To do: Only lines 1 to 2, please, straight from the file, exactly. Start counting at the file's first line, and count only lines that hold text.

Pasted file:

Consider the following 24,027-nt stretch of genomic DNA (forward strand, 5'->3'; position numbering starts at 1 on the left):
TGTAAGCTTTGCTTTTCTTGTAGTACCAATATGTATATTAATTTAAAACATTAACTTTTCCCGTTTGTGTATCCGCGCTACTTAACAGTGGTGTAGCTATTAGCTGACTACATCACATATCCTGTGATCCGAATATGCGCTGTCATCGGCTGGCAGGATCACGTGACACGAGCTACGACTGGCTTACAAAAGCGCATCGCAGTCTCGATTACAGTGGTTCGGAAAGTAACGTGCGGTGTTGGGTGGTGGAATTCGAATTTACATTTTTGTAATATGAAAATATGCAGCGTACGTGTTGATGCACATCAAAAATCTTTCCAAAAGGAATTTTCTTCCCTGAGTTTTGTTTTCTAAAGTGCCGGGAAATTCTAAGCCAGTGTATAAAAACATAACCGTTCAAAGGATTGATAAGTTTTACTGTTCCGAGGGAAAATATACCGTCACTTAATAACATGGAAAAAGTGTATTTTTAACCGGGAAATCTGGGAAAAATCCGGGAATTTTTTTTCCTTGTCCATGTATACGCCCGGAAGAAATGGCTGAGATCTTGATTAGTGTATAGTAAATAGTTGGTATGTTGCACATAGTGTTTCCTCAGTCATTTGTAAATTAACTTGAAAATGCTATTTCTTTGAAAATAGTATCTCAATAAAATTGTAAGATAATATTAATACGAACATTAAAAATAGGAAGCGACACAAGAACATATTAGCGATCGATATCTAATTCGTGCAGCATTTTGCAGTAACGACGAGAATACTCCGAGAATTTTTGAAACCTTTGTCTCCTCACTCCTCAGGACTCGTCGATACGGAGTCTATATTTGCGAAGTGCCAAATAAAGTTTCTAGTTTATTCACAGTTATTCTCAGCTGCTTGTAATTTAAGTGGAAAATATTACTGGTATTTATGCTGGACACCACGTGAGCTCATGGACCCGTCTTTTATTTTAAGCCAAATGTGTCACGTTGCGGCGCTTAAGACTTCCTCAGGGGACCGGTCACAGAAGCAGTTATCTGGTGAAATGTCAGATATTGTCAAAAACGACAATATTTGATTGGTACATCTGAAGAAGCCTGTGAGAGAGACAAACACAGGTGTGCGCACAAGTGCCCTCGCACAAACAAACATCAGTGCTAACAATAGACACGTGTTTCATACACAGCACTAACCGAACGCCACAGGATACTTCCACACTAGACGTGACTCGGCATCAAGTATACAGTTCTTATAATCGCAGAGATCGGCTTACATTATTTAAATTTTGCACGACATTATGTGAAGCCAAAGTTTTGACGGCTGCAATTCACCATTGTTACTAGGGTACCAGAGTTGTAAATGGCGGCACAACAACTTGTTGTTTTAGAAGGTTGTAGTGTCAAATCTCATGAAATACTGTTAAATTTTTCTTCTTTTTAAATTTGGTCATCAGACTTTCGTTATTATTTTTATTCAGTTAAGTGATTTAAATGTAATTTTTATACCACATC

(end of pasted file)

Consider the following 24,027-nt stretch of genomic DNA (forward strand, 5'->3'; position numbering starts at 1 on the left):
TGTAAGCTTTGCTTTTCTTGTAGTACCAATATGTATATTAATTTAAAACATTAACTTTTCCCGTTTGTGTATCCGCGCTACTTAACAGTGGTGTAGCTATTAGCTGACTACATCACATATCCTGTGATCCGAATATGCGCTGTCATCGGCTGGCAGGATCACGTGACACGAGCTACGACTGGCTTACAAAAGCGCATCGCAGTCTCGATTACAGTGGTTCGGAAAGTAACGTGCGGTGTTGGGTGGTGGAATTCGAATTTACATTTTTGTAATATGAAAATATGCAGCGTACGTGTTGATGCACATCAAAAATCTTTCCAAAAGGAATTTTCTTCCCTGAGTTTTGTTTTCTAAAGTGCCGGGAAATTCTAAGCCAGTGTATAAAAACATAACCGTTCAAAGGATTGATAAGTTTTACTGTTCCGAGGGAAAATATACCGTCACTTAATAACATGGAAAAAGTGTATTTTTAACCGGGAAATCTGGGAAAAATCCGGGAATTTTTTTTCCTTGTCCATGTATACGCCCGGAAGAAATGGCTGAGATCTTGATTAGTGTATAGTAAATAGTTGGTATGTTGCACATAGTGTTTCCTCAGTCATTTGTAAATTAACTTGAAAATGCTATTTCTTTGAAAATAGTATCTCAATAAAATTGTAAGATAATATTAATACGAACATTAAAAATAGGAAGCGACACAAGAACATATTAGCGATCGATATCTAATTCGTGCAGCATTTTGCAGTAACGACGAGAATACTCCGAGAATTTTTGAAACCTTTGTCTCCTCACTCCTCAGGACTCGTCGATACGGAGTCTATATTTGCGAAGTGCCAAATAAAGTTTCTAGTTTATTCACAGTTATTCTCAGCTGCTTGTAATTTAAGTGGAAAATATTACTGGTATTTATGCTGGACACCACGTGAGCTCATGGACCCGTCTTTTATTTTAAGCCAAATGTGTCACGTTGCGGCGCTTAAGACTTCCTCAGGGGACCGGTCACAGAAGCAGTTATCTGGTGAAATGTCAGATATTGTCAAAAACGACAATATTTGATTGGTACATCTGAAGAAGCCTGTGAGAGAGACAAACACAGGTGTGCGCACAAGTGCCCTCGCACAAACAAACATCAGTGCTAACAATAGACACGTGTTTCATACACAGCACTAACCGAACGCCACAGGATACTTCCACACTAGACGTGACTCGGCATCAAGTATACAGTTCTTATAATCGCAGAGATCGGCTTACATTATTTAAATTTTGCACGACATTATGTGAAGCCAAAGTTTTGACGGCTGCAATTCACCATTGTTACTAGGGTACCAGAGTTGTAAATGGCGGCACAACAACTTGTTGTTTTAGAAGGTTGTAGTGTCAAATCTCATGAAATACTGTTAAATTTTTCTTCTTTTTAAATTTGGTCATCAGACTTTCGTTATTATTTTTATTCAGTTAAGTGATTTAAATGTAATTTTTATACCACATC